David: Overeem has had to adjust for many different things throughout his career. As a LHW he was a pocket attacker. Once he let Rob Liefeld draw his body, he had to adjust making the switch from K-1 back to MMA, which forced him to defend differently. And now he’s adjusting the latent variables that always kept him back; ability to take punishment, cardio, etc. This constant struggle between the flesh and the mind has lent Overeem into more of an analytic fighter. It doesn’t really suit him. Overeem is not built to anticipate offense, be selective, and walk around the field of heavyweight bullets for 15-25 minutes. But because he’s so dangerous otherwise, he can. Even in fights he lost, like against Rozenstruik and Blaydes, I got the sense that Overeem lost because he’s too withered to dance with the violence he brought, at least consistently. His fight IQ makes him more durable, but not more efficient. No longer a tracker, Overeem is a fight sweeper. Make a mistake, and he’ll clean out those brain cells. Landing brutal knees in the clinch, crushing with an overhand right, or mixing it up with takedowns — that’s the easy part. The hard part is what happens when he misses a spot.

Phil: Whereas Overeem has become a well-rounded collection of MMA skills, Harris is basically just an incredibly distilled southpaw striker. Right hook, left cross, left body kick and head kick. That’s pretty much it. He has fairly good lateral movement for a heavyweight and combines that with good enough baseline athleticism that he can shuck shots from poor wrestlers, but he’s not much of a grappler. Given space to work, he can build on a diet of feints, but he doesn’t work at a particularly high pace. Fortunately for him, unless this hits the mat he likely won’t have to.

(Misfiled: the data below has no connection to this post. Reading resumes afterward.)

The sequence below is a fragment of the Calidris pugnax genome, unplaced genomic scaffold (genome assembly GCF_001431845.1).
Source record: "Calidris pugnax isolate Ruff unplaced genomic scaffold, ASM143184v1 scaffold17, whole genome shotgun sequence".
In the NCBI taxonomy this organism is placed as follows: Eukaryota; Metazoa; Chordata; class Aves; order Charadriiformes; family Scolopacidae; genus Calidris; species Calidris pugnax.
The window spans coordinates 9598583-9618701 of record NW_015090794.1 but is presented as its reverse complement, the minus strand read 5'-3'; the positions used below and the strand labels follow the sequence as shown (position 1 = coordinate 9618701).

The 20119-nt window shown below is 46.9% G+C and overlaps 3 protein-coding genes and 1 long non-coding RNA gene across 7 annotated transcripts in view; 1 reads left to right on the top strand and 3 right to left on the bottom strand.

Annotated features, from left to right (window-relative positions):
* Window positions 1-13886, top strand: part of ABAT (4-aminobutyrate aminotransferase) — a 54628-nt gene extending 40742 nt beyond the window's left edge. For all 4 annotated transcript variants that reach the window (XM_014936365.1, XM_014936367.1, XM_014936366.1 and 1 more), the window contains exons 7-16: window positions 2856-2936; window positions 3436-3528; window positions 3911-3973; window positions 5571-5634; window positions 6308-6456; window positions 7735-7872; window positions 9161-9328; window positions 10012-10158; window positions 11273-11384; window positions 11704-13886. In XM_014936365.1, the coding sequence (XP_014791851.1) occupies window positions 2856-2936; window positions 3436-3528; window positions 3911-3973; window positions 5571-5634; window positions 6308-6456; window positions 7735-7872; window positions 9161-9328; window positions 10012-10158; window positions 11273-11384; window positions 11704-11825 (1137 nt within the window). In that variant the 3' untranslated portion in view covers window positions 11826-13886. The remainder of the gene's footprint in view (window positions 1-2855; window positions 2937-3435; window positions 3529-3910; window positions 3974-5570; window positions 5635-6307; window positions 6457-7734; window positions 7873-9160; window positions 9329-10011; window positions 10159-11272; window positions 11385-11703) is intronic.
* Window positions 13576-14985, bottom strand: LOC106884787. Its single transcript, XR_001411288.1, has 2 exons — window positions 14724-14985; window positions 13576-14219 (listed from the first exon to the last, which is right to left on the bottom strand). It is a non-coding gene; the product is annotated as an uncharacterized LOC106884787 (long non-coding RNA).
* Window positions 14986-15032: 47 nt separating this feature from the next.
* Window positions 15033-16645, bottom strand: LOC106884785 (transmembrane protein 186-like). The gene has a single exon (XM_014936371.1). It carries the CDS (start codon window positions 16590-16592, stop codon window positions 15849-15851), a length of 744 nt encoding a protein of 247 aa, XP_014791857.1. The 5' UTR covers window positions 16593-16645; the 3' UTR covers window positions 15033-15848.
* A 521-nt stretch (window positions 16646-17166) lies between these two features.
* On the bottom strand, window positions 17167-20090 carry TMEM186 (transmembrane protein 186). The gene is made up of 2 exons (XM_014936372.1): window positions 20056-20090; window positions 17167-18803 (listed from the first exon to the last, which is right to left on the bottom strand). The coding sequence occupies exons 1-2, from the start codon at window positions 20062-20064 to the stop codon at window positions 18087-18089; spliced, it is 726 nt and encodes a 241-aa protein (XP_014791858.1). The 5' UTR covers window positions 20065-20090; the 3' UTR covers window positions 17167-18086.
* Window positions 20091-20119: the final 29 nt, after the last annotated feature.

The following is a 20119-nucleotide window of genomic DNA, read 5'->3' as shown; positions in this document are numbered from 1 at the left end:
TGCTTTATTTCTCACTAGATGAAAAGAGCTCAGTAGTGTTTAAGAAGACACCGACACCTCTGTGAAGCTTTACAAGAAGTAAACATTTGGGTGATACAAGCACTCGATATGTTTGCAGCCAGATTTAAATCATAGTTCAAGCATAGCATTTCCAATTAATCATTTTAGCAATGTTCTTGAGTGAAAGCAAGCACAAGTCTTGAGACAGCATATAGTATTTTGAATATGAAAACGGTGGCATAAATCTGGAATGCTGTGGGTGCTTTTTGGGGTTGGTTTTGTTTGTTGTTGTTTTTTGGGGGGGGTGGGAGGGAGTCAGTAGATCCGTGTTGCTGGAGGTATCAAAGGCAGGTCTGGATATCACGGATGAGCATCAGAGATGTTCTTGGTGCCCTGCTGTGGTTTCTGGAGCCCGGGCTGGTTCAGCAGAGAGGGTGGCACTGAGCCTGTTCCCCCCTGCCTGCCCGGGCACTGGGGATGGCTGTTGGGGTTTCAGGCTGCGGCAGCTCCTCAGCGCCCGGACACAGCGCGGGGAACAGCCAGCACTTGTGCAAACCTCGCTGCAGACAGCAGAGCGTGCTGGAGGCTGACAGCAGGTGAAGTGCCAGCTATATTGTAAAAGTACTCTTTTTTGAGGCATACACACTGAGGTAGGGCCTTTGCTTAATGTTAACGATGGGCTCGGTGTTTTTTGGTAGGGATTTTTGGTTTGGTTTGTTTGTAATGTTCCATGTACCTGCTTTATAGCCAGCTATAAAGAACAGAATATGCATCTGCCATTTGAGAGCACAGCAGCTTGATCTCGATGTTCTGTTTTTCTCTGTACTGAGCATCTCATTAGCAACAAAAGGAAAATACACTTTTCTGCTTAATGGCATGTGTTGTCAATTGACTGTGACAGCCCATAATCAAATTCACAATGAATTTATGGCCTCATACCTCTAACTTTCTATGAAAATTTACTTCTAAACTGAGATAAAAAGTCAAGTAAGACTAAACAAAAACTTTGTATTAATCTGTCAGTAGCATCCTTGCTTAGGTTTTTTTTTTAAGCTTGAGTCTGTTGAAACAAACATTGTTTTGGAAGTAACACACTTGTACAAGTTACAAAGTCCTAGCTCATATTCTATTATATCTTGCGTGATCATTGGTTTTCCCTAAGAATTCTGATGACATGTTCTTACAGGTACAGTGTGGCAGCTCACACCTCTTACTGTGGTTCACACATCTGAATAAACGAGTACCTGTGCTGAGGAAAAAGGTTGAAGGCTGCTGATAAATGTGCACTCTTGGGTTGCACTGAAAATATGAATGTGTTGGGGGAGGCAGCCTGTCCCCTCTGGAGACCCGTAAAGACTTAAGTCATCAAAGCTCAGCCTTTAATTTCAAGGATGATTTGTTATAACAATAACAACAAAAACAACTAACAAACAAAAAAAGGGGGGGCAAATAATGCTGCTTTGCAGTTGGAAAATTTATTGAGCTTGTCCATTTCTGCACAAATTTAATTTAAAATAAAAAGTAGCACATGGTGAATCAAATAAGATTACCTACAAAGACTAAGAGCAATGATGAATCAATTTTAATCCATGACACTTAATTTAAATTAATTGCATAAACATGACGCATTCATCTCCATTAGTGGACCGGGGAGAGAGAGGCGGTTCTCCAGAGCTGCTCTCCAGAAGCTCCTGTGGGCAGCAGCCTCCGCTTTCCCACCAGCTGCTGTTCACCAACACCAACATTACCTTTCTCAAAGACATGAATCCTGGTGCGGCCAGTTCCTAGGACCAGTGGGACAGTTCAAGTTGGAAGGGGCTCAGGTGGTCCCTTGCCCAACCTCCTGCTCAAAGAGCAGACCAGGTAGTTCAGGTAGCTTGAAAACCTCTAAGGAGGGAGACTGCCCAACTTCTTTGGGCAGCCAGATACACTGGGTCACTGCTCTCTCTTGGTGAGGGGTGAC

David: Harris is like a doom metal band. The same, crunchy, thunderous riffs played out in redundant fashion makes for a predictable beat. But predictable beats can still bring the beats. Harris attacks with a body kick from distance, typically to preamble his punch entries, and once he’s there, he’s got a quick mixture of straightline and wide angle strikes to quickly break down opponent’s defenses. He needs these stops and starts, which could either work against him, or for him.

Insight from past fights

Phil: If there’s a good sign for Overeem, it’s the Sergei Pavlovich fight. Up against a specialized striker, Overeem was able to take him down ASAP, and clobber him on the mat. Then again, against Rozenstruik he tried the same thing and looked... kind of awful.

David: Overeem’s defense has improved over the years. I feel like he’s truly ditched his penchant of earmuffing his way out of punishment. Problem is, he no longer has the speed and athleticism to slide out of pressure. When you watch that attack on Spivak, it’s a pristine example of how Overeem can get slaughtered: with Harris punching through, and around Overeem’s predictable posture.


Phil: The standard Coronafactors apply (curtailed training camps etc), as do Harris’ potential mental state and Overeem’s physical decline.

David: It’s a sports card being held in the middle of a global pandemic. “lmao” as you so eloquently put it the other day.


Phil: Overeem is more skilled and has a clear path to victory. There’s a solid chance he turns the clock back a la Teixeira vs Smith. That being said, he’s also getting slower and has never been the most durable fighter, so unless he can pick up a finish on the floor, and early, I’m just not sure I can trust him against someone with Harris’ power. Walt Harris by TKO, round 2.

David: Overeem has always been a pretty thoughtful fighter. As he’s gotten older, I think he’s torn between having the mind to be a philosopher in the cage, and having a body that can no longer get away with quiet moments of reflection. Maybe Overeem thinks he can solve each new puzzle, and relishes the challenge. Maybe that’s exactly what he does. Or maybe it’s Harris’ time. Walt Harris by TKO, round 1.